I’ll be the first to admit it: I’m sensitive. Like, we’re talking so sensitive that I can get stressed out from watching The Great British Bake Off because I see the stress in the competitors faces as they race to put a Victoria sponge cake in the oven.
I’ve had people in my life give me flack for being so sensitive, and often I’m self-conscious that I’ll come off as weak or unable to handle what obstacles come my way. That’s why I consider sensitivity my “dark side.”
Embrace the Dark Side
Our dark sides are the emotions and qualities about ourselves that we wish would go away. It’s less about what makes us seem evil, and more about what we’re embarrassed of—what feels wrong to us. For me, it’s my sensitivity, but for others it could be their anger, competitiveness, or apathy.
It’s easy to want to run away from the worst parts of ourselves or to ignore them completely. But just as fighting your less-than-ideal emotions does more harm than good, so does not embracing your dark side.
Not owning who we are—good and bad—is harmful to our health. In a study published in the Journal of Personality and Social Psychology, researchers found that participants who accept, rather than judge, their mental experiences may attain better psychological health. The reason: Accepting our emotional imperfections makes them feel less detrimental and all-consuming. You might not be 100 percent happy about them, but, with acceptance, you can learn to manage how they affect you.
The Flip Side of Your Dark Side
A key to embracing your dark side: Knowing that every dark side has a light side. When we accept the traits we might not love, that’s when that light side can shine through.
“Every aspect of ourselves has a gift. Every emotion and every trait we possess helps show us the way to enlightenment, to oneness,” explains life coach Debbie Ford in her book, The Dark Side of the Light Chasers.
Know that every dark side has a light side.
When I embrace my sensitivity, I see that it gives me one of my greatest skills: my empathy. Being sensitive means that I’m empathetic to friends who are having a hard time and need advice. Being sensitive makes me a better creative writer, because I can imagine realistic characters and be sensitive to how they’d react in situations. Basically, my sensitivity makes up some of my favorite parts of myself.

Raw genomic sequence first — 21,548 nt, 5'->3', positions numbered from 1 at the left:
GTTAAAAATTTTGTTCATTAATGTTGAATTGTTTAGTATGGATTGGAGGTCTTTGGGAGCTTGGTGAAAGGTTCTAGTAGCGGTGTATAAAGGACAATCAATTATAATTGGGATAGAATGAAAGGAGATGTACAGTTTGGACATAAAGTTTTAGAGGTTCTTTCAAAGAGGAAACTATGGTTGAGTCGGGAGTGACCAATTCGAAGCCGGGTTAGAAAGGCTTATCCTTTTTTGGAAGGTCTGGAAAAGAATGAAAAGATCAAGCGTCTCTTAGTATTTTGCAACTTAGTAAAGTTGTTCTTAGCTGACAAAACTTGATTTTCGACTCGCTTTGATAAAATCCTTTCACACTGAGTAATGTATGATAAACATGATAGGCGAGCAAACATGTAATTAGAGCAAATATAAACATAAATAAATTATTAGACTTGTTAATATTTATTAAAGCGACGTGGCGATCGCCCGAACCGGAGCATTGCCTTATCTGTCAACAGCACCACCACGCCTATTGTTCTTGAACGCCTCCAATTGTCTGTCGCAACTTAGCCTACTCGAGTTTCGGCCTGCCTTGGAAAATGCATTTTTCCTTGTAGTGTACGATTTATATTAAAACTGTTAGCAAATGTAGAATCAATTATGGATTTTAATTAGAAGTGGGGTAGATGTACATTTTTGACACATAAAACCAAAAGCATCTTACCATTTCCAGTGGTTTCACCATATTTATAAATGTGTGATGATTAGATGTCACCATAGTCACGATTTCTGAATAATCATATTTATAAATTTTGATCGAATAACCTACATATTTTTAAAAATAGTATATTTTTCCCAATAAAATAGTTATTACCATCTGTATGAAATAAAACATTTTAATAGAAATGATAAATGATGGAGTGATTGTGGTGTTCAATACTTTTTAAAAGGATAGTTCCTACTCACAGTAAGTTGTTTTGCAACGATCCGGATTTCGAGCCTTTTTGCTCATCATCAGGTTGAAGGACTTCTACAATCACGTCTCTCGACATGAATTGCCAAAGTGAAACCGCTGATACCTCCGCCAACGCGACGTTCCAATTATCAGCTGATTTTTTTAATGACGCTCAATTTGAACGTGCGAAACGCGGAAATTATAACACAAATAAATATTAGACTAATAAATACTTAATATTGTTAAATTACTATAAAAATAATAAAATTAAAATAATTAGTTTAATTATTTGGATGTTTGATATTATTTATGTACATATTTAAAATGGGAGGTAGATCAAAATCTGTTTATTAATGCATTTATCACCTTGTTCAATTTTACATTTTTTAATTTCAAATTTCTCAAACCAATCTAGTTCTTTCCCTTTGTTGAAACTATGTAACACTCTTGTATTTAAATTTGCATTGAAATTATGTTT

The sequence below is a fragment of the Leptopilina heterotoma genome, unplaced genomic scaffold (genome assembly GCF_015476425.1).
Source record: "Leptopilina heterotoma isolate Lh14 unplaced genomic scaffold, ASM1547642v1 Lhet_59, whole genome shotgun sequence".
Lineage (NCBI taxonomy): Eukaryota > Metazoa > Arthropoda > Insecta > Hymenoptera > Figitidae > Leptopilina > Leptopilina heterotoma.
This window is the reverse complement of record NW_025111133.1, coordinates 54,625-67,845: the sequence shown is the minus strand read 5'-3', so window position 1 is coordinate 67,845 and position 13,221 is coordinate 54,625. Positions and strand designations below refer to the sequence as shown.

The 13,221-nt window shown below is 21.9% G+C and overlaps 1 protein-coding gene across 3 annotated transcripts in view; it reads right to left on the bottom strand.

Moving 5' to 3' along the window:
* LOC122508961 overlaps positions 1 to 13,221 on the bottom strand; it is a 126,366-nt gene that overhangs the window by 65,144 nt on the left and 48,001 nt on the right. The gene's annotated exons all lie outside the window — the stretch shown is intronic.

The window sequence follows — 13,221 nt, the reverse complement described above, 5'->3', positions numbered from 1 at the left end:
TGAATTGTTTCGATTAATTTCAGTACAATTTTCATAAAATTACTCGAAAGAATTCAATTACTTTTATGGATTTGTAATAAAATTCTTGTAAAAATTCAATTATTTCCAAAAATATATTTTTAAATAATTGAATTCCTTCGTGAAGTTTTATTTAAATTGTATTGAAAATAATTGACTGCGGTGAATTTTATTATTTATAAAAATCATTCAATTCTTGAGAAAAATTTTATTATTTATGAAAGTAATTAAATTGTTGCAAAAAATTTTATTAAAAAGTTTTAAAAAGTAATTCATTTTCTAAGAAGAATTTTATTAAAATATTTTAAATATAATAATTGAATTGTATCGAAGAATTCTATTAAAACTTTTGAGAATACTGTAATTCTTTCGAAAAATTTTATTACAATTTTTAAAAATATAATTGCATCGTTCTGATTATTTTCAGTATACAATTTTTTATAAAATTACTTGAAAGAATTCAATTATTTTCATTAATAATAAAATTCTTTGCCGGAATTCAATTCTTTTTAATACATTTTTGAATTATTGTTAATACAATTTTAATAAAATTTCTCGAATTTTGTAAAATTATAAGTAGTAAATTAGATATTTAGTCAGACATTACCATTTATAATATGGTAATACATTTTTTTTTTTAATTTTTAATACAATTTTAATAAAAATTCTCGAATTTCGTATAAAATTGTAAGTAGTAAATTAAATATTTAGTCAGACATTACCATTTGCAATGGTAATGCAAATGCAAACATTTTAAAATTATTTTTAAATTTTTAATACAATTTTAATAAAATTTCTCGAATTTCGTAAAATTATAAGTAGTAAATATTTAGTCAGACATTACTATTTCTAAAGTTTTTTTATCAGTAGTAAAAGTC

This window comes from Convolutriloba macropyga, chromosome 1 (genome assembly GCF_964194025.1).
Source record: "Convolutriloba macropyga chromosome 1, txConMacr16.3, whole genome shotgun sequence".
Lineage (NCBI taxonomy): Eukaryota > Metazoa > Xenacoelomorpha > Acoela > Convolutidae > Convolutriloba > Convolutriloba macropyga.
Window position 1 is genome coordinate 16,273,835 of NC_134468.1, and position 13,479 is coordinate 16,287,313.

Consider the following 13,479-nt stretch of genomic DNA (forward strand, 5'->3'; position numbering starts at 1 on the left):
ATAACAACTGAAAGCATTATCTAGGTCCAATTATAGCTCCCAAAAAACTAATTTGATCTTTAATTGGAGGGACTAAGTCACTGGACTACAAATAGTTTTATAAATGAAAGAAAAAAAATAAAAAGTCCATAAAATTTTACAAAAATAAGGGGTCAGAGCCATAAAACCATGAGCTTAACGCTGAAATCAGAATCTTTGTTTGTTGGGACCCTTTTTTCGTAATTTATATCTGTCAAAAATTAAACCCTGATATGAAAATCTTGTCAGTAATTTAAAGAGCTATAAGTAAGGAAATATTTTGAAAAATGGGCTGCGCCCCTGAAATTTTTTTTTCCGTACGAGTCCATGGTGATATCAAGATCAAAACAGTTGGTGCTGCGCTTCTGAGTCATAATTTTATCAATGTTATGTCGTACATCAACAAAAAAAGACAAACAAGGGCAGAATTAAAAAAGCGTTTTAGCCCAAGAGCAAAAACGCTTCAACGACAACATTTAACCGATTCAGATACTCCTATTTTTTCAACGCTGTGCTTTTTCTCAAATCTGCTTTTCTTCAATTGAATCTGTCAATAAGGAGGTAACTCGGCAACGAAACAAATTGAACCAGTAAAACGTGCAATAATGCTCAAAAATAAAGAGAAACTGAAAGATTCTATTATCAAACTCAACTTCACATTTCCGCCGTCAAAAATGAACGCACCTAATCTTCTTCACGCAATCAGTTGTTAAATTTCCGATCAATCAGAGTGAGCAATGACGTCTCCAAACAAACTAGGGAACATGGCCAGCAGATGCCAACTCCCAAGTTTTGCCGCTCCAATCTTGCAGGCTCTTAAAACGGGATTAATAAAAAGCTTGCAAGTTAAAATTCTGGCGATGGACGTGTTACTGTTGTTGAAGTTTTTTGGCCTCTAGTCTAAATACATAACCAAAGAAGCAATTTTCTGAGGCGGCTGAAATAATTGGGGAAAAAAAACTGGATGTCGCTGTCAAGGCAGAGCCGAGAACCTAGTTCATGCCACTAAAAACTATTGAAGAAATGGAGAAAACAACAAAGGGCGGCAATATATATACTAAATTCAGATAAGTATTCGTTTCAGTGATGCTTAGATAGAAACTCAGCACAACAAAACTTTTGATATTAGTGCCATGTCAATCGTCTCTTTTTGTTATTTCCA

Perhaps your anxiety makes you cautious, which in return makes you the most prepared out of your friend group. Maybe you’re extremely judgemental, but that helps you from associating with people that weren’t right for you anyway. When we reflect on our dark sides, we can always a bit of light that exists.
How to Pinpoint Your Dark Side
In her book, Ford gives exercises to help you recognize what your specific dark side may be—and its “light side” counterpart.
To find your dark side, imagine a reporter wrote a newspaper article about you. Think: What five things do you hope the reporter wouldn’t say about you, and what five things would you be OK with the reporter saying?
After deciding your 10 qualities, she asks readers to reflect on each statement. Are the first five you wrote down things you see as “wrong”? Are the second five you wrote down things you see as “right”? Ford says to write down how you judge each of the ten statements. Then, consider: Where did those judgements come from? Why do you have them?
If the newspaper exercise seems too much, you can also ask yourself about which traits you see in others that you dislike. Why? Do you do these same things?
When exploring your judgements and what you see as “wrong,” you’ll hopefully begin to see a connecting theme in what you wish to suppress and hide about yourself. Once you’ve spotted your darkness, you can take the next step to seeing the light.
How to See the Light
Once you’ve recognized your dark side, Ford suggests making a list of all the times that your disliked emotion has been helpful to you. Once you have five to 10 solid examples, take the time to reflect over them and to notice patterns and similarities between examples. Like I did with my sensitivity, try to find the good in the dark.
Once you pinpoint your dark and light side, it’s helpful to know what triggers them. If you tend to be selfish, when does that happen? Are you triggered by threats to your resources, like seeing a friend devote time to their newest bestie? When you are confronted with your triggers, how do you react? Are there ways to react in a positive way? By asking yourself these questions and more, you can learn how to navigate tricky situations that confront you with your triggers.
Once you recognize your triggers, this also helps you communicate to loved ones how you might react in a certain situation. With my sensitivity, for example, I let people close to me know it’s often how I react in situations. I don’t apologize for it—I simply make others aware so they can better navigate our relationship. When we better understand ourselves, it only makes it easier on our loved ones to better love us.
When we embrace our imperfections, we’re embracing being human.
Just as the Pixar movie, Inside Out, reminded us that a healthy life includes joy and sadness, sometimes we need anger or disgust to communicate our true feelings and to get the support we need.
When we embrace our imperfections, we’re embracing being human. I’m learning to be proud of my sensitivity. After all, good things don’t have to be perfect. And now I know that our worsts parts are also some of our best parts.
Bio: Shine is a free daily text message experience that makes it easier to live a more intentional life. Each weekday morning, Shine sends curated content and actionable tips across confidence, daily happiness, mental health and productivity. Why? Because we all need a little help to get through the day—and Shine’s got your back. To sign up, text “SHINE” to 759-85 or go to www.shinetext.com to learn more.